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Thursday, 31 January 2019

Discuss "Games at Twilight" as a short story?

The short story "Games at Twilight" is wonderful creation of Anita Desai, one of the prominent living Indian writers. Ravi, though cannot be regarded as the protagonist of the story', is at the centre. The events of the story centre around him. Though apparently the story deals with some Indian children's game, it explores the psychology of a child's world. Ravi's participation in a simple game of hide-and-seek leaves him feeling isolated and abandoned at the end of the story. It is Ravi's mentality or mental framework, which is put to light in the story.
Games at twilight as a short story

Games at Twilight as a Short Story

           
The plot of the story is quite simple. The whole plot centers around the game of hide and seek, one of the very common children's games in India. In "Games at Twilight" the writer describes the game of hide and seek by a group of children. The two key characters are Raghu and Ravi. Raghu was the seeker while Ravi was the hider. He tried to evade being caught. He hides in an old locked shed. He loses track of time, rejoining in thoughts of his victory and glory. He was sure that he would become the day's hero. He remembers, suddenly, that he had to touch the 'den' for victory. He comes out of the shed, dashes across the veranda and flings himself against the white pillar crying 'Den' . But nobody notices his sudden appearance. The other children had completely forgotten Ravi and had switched over to another game. Ravi was robbed of his victory and dreams of being a champion. He felt insulted and insignificant. It was too much for a small heart to bear. He throws himself on the grass, with a sense of defeat, sobbing bitterly. A sense of insignificance engulfed him.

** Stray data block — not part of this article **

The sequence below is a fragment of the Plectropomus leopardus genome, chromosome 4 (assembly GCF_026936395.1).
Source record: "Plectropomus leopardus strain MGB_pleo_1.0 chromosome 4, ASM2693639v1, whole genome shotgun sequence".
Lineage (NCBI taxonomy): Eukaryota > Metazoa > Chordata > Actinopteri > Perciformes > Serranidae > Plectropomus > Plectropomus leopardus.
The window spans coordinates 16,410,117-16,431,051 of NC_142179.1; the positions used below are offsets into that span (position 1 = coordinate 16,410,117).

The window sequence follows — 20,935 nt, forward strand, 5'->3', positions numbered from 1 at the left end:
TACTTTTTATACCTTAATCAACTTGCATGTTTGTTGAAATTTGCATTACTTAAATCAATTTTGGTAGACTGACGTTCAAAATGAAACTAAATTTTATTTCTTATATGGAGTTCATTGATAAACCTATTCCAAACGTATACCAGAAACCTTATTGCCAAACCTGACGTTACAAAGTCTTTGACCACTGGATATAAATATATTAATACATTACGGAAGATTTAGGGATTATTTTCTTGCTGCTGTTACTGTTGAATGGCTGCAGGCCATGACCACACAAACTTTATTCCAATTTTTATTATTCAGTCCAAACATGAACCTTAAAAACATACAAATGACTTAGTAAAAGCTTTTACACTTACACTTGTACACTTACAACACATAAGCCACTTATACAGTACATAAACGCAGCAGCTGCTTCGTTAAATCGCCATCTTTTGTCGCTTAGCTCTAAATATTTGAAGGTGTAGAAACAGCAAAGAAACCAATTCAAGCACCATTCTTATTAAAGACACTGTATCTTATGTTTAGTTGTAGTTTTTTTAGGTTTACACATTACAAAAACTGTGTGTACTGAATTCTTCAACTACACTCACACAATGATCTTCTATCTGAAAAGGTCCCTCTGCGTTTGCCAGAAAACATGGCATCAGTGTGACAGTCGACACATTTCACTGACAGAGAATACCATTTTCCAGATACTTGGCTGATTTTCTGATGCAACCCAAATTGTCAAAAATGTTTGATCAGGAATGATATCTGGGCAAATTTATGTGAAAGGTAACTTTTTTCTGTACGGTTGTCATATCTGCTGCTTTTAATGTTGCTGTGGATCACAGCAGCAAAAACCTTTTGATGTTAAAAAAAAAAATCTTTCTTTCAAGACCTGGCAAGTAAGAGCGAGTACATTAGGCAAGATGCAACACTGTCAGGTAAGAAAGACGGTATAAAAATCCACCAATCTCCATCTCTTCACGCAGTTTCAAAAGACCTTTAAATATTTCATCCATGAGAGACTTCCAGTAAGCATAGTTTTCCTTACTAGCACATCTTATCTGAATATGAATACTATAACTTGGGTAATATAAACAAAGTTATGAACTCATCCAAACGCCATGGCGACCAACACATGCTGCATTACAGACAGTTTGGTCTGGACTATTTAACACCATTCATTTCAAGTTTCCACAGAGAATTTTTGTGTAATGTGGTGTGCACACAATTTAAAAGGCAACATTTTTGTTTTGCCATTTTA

But "Games at Twilight" is not a simple story of the game of hide and seek. It goes beyond the game of hide and seek and peeps into the heart of a child with a view to exploring what goes on there. It deals with child psychology. The story unfolds the inner recesses of Ravi, a child who is crazy for the taste of victory. It is a moving story of a child's mental agony on not being recognised for his achievement. All human beings like to be appreciated and complimented. This is predominant in children. When Ravi, the central figure of the story, comes out of the dark shade frantically claiming his victory, he is given a cold treatment. When the thrill of being a record breaker is denied to him, he starts crying and howling. No one is willing to acknowledge his victory. This hurts him and makes him feel cheated. At this point, the writer makes a deep study of child psychology and a child's powerful reaction when he feels cheated of his victory and honour. Ravi feels hurt when his playmates rob him of his well-earned glory and victory. Ravi feels crest fallen and his heart is heavy and sad with the disgrace of being forgotten.